That may explain everything

I was doing my usual “I find public school distressing” rant to a neighbor, when she caught me up short. I had acknowledged, as I have done here, that my children’s teachers are very good at going through the curriculum, and my children are definitely learning. I complained, though, as I do here, that I can’t get away from the feeling that these women aren’t real educators, because they show such appalling ignorance when they’re unanchored from the curriculum — something that’s going to happen in even the most closely regulated classroom. My neighbor, who is kind and sympathetic, explained to me that I was putting the emphasis in the wrong place. The top goal in our school district is not education, it’s “nurturing.” What?!

Turns out my friend is absolutely right. If you go to the school district’s “Mission Statement,” you discover that the district’s top goal is to nuture the child, with education coming in second. I’m apparently appallingly old-fashioned to the extent that I believe it’s my job as a parent to nurture, and that it’s the school’s job to teach.

Feel free to weigh in with comments, given that I’m still scraping my jaw off the floor.

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  • Heather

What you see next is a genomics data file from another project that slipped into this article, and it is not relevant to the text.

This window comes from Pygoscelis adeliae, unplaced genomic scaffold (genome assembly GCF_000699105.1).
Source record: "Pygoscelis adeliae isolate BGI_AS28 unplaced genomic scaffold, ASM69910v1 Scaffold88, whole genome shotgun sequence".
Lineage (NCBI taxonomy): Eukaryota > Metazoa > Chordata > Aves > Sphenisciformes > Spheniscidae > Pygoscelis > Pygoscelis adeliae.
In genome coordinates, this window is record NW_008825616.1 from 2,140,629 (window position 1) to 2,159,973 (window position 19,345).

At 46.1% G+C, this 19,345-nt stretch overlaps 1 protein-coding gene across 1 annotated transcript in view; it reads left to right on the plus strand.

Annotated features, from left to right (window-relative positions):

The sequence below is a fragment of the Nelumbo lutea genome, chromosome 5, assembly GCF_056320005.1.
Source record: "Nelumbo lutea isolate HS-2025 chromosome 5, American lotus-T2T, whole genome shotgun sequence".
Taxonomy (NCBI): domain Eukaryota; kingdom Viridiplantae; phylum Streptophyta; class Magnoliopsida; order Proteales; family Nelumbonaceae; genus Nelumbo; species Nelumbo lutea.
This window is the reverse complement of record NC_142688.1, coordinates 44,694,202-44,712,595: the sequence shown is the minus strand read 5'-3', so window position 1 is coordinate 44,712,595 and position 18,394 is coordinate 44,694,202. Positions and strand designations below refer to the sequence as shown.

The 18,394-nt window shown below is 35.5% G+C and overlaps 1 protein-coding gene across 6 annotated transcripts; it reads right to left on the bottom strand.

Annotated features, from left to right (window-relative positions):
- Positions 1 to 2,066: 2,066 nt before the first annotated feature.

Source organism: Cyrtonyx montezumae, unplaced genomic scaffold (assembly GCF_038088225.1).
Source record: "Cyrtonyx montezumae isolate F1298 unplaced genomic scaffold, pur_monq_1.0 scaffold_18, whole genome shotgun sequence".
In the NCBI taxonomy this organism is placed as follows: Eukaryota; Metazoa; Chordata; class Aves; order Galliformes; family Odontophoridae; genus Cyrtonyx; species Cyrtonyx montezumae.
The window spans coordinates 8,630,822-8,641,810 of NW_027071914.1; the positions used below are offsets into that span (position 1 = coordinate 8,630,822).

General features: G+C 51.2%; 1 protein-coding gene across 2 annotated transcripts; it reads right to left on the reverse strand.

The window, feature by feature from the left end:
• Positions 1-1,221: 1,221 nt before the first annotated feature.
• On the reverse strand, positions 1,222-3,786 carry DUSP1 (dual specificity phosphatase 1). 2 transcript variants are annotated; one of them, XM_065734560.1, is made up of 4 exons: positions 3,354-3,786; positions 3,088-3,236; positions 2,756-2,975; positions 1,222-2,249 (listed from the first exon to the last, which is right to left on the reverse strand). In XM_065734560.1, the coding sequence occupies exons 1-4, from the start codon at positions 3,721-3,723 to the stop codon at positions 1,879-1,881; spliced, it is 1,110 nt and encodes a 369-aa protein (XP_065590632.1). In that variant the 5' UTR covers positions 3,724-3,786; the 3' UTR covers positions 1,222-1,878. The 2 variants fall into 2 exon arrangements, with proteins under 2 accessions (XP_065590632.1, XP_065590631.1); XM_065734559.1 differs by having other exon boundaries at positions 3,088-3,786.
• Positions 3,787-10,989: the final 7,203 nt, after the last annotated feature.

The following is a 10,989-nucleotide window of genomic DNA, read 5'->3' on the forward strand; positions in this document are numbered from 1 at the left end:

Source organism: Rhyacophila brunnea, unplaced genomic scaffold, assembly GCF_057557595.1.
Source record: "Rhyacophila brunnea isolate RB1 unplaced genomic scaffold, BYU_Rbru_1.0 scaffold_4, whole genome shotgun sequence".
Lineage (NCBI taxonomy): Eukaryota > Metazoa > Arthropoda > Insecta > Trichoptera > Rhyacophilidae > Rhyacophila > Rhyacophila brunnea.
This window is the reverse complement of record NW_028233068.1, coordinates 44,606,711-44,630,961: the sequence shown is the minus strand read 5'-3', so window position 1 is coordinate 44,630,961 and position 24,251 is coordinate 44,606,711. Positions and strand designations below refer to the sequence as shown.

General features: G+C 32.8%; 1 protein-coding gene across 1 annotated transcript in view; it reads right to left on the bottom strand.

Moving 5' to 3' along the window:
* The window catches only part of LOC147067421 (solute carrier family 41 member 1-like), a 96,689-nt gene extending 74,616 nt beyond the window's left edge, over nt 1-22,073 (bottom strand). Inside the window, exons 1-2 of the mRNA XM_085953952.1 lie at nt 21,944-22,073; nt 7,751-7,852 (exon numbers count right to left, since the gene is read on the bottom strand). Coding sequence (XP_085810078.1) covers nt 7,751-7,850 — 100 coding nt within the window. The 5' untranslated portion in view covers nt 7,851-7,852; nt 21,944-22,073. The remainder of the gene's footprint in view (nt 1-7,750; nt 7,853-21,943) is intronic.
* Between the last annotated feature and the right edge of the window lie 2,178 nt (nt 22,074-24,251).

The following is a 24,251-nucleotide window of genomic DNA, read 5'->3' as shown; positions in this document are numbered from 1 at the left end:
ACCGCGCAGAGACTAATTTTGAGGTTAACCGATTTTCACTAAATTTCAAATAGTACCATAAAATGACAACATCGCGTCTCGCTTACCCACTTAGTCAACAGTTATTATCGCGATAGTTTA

You didn’t know that that’s what’s going on these days? This nuturing philosophy has been a problem for years. In my college ed classes, the refrain was, “Of course, you need to know your subject area, but _____. ” Fill in the blank with “loving your students is the most important thing” or any other similar hooey you can come up with. I was in secondary ed, so at least I did have a real major with those awful ed classes tacked on the sides. I cannot comment authoritatively on the state of elementary ed, but I have a feeling that the problems of uneducated teachers are much worse there. You may find your kids’ teachers are more knowledgeable when they get into the higher grades. Middle school is iffy, as some teachers there are el ed certified, and others are secondary ed certified. Teachers in middle school are also frequently asked to teach classes outside of their subject area. One year, I was “forced” to teach a seventh grade science class, and it was a farce. I tried my very best to learn the material, but anytime the kids had a question that strayed away from the text, I was in trouble. They were smart enough to know that the French teacher would not normally be teaching a science class. So imagine a parent was mad about his child not having a good science teacher. Whose fault would it be? Not mine. I didn’t major in science, and told the principal that I didn’t want to do it. I made no false claims. I was never hired to teach science. I suppose I could have resigned in protest (one week before the start of school), but that would not haved helped the kids. Perhaps I should have joined the union, and then the situation would not have arisen. But wait – aren’t unions the source of all educational troubles, according to a few people who comment on here? But I doubt it would have mattered in my case.